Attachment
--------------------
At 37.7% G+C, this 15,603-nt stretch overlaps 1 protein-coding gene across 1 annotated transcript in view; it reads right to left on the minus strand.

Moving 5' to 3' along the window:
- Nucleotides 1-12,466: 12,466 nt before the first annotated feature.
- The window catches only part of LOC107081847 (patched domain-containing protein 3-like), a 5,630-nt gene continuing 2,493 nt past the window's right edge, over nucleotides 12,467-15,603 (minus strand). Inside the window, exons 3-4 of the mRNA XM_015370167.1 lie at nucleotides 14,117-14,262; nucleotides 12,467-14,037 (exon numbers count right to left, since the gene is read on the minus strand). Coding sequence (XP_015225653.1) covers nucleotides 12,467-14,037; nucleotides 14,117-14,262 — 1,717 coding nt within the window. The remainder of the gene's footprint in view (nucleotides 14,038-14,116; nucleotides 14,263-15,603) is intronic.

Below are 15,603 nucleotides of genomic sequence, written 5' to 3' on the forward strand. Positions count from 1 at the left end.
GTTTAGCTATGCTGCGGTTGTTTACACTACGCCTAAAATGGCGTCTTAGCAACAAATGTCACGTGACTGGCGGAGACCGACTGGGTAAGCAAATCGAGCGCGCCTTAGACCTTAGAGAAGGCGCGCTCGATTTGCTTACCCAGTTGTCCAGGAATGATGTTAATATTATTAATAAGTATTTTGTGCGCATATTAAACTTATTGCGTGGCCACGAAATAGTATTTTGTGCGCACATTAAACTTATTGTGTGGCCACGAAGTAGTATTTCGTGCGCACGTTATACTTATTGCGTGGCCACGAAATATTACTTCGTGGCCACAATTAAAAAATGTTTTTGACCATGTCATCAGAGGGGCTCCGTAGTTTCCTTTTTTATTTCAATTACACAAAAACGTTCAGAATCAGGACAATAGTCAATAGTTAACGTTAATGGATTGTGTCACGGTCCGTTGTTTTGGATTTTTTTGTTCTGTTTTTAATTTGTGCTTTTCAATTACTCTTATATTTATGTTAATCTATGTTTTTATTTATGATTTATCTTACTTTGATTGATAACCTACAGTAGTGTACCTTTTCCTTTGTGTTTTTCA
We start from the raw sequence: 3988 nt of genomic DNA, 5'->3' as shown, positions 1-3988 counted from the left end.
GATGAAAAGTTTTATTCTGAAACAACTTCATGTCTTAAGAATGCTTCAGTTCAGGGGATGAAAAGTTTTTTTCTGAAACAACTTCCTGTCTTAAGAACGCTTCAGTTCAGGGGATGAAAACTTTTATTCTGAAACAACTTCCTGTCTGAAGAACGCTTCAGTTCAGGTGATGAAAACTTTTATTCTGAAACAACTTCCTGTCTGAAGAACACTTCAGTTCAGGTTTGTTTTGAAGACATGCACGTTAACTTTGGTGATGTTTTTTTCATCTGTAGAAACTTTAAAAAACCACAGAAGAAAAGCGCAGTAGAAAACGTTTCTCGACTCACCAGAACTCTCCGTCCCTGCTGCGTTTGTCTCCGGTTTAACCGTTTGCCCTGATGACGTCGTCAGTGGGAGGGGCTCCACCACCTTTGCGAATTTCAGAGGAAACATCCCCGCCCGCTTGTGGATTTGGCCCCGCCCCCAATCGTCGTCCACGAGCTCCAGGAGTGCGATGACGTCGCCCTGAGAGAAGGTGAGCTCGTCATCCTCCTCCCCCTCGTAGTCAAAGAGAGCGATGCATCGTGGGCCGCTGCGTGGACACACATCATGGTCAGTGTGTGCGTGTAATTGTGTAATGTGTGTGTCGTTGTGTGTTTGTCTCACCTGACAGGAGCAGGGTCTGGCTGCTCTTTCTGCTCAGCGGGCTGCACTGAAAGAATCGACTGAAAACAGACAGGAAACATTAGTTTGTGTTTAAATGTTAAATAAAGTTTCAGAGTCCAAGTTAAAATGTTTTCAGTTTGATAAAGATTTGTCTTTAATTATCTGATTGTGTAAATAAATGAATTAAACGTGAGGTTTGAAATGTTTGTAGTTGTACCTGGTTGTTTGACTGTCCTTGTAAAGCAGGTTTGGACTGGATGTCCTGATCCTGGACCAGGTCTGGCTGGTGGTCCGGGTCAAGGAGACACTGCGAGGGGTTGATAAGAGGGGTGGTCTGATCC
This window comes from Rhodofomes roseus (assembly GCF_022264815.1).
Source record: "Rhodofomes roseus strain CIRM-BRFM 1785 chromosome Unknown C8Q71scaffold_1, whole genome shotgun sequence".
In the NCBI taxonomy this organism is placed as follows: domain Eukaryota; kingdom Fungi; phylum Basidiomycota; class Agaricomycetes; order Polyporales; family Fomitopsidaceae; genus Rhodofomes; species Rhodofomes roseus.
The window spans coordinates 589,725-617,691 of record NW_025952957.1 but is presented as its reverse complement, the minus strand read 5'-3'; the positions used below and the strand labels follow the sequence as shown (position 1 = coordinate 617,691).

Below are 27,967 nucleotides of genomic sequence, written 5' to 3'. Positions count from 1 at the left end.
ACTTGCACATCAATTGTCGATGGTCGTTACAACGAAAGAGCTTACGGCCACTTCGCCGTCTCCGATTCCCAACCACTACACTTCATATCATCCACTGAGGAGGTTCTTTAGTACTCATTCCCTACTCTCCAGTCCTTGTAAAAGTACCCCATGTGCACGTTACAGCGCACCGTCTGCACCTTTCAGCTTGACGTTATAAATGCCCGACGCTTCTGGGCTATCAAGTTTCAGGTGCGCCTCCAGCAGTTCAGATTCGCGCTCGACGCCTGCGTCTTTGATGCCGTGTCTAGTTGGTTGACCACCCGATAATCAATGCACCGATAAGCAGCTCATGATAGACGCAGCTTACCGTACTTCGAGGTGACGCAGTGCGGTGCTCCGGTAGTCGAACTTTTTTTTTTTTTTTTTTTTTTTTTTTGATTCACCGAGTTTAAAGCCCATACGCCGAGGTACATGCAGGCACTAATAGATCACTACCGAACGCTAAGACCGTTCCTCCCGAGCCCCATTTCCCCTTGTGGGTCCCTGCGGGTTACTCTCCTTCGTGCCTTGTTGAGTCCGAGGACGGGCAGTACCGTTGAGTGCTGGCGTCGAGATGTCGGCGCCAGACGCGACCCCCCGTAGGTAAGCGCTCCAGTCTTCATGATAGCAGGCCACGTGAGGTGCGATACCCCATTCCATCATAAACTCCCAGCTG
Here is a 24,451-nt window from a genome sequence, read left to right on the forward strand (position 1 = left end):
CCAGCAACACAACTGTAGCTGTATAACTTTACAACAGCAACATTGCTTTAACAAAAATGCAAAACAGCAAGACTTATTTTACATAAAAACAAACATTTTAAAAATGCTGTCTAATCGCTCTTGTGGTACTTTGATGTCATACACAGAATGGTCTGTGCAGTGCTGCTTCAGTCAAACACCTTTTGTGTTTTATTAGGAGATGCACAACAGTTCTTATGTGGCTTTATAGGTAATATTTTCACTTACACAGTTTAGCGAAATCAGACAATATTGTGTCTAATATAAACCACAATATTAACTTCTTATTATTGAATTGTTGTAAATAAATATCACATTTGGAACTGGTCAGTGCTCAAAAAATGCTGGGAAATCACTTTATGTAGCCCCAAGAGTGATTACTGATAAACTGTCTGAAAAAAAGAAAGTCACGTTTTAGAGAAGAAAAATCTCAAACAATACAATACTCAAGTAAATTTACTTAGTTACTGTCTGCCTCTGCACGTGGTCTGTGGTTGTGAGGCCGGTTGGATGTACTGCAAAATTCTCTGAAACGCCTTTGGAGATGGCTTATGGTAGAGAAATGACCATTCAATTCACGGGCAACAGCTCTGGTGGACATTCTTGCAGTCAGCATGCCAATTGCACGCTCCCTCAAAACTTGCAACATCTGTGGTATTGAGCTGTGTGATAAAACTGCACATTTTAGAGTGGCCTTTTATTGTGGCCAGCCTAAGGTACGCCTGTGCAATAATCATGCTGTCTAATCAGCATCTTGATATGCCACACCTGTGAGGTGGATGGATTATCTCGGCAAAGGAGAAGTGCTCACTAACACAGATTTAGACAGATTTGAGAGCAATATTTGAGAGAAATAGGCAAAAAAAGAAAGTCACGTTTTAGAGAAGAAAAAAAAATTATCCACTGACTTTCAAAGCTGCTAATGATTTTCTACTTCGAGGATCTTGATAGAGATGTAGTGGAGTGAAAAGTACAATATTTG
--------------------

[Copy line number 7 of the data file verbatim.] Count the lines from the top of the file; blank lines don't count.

We start from the raw sequence: 3988 nt of genomic DNA, 5'->3' as shown, positions 1-3988 counted from the left end.